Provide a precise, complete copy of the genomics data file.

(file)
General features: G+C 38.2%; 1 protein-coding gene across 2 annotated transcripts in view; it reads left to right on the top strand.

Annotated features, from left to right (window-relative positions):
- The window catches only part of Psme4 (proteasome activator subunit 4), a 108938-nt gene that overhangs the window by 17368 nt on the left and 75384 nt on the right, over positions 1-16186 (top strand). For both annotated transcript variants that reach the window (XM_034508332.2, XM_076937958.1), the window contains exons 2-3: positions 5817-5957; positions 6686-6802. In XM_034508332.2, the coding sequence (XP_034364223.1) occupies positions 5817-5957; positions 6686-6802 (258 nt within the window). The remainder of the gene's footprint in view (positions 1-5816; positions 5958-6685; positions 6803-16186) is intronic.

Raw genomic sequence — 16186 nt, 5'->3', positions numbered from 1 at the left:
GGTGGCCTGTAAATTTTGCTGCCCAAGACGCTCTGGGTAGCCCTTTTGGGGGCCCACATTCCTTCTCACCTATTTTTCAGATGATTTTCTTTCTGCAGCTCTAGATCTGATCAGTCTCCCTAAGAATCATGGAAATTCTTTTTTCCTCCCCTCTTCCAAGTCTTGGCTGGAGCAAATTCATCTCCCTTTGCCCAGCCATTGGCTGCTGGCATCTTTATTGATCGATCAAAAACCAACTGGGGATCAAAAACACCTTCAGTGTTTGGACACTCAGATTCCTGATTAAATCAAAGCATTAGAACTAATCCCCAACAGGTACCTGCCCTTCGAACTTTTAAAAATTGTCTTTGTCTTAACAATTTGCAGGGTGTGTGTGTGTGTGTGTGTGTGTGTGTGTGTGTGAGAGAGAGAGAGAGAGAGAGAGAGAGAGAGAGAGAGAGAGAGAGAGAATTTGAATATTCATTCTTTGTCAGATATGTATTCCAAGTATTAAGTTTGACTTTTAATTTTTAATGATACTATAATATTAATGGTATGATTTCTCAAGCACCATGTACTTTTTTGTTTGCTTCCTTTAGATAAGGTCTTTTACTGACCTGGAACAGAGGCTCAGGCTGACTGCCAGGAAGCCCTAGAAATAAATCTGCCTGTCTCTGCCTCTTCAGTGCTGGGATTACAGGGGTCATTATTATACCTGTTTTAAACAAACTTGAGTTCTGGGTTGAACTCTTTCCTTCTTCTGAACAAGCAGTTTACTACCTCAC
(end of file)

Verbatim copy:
General features: G+C 38.2%; 1 protein-coding gene across 2 annotated transcripts in view; it reads left to right on the top strand.

Annotated features, from left to right (window-relative positions):
- The window catches only part of Psme4 (proteasome activator subunit 4), a 108938-nt gene that overhangs the window by 17368 nt on the left and 75384 nt on the right, over positions 1-16186 (top strand). For both annotated transcript variants that reach the window (XM_034508332.2, XM_076937958.1), the window contains exons 2-3: positions 5817-5957; positions 6686-6802. In XM_034508332.2, the coding sequence (XP_034364223.1) occupies positions 5817-5957; positions 6686-6802 (258 nt within the window). The remainder of the gene's footprint in view (positions 1-5816; positions 5958-6685; positions 6803-16186) is intronic.

Raw genomic sequence — 16186 nt, 5'->3', positions numbered from 1 at the left:
GGTGGCCTGTAAATTTTGCTGCCCAAGACGCTCTGGGTAGCCCTTTTGGGGGCCCACATTCCTTCTCACCTATTTTTCAGATGATTTTCTTTCTGCAGCTCTAGATCTGATCAGTCTCCCTAAGAATCATGGAAATTCTTTTTTCCTCCCCTCTTCCAAGTCTTGGCTGGAGCAAATTCATCTCCCTTTGCCCAGCCATTGGCTGCTGGCATCTTTATTGATCGATCAAAAACCAACTGGGGATCAAAAACACCTTCAGTGTTTGGACACTCAGATTCCTGATTAAATCAAAGCATTAGAACTAATCCCCAACAGGTACCTGCCCTTCGAACTTTTAAAAATTGTCTTTGTCTTAACAATTTGCAGGGTGTGTGTGTGTGTGTGTGTGTGTGTGTGTGTGTGAGAGAGAGAGAGAGAGAGAGAGAGAGAGAGAGAGAGAGAGAGAGAGAATTTGAATATTCATTCTTTGTCAGATATGTATTCCAAGTATTAAGTTTGACTTTTAATTTTTAATGATACTATAATATTAATGGTATGATTTCTCAAGCACCATGTACTTTTTTGTTTGCTTCCTTTAGATAAGGTCTTTTACTGACCTGGAACAGAGGCTCAGGCTGACTGCCAGGAAGCCCTAGAAATAAATCTGCCTGTCTCTGCCTCTTCAGTGCTGGGATTACAGGGGTCATTATTATACCTGTTTTAAACAAACTTGAGTTCTGGGTTGAACTCTTTCCTTCTTCTGAACAAGCAGTTTACTACCTCAC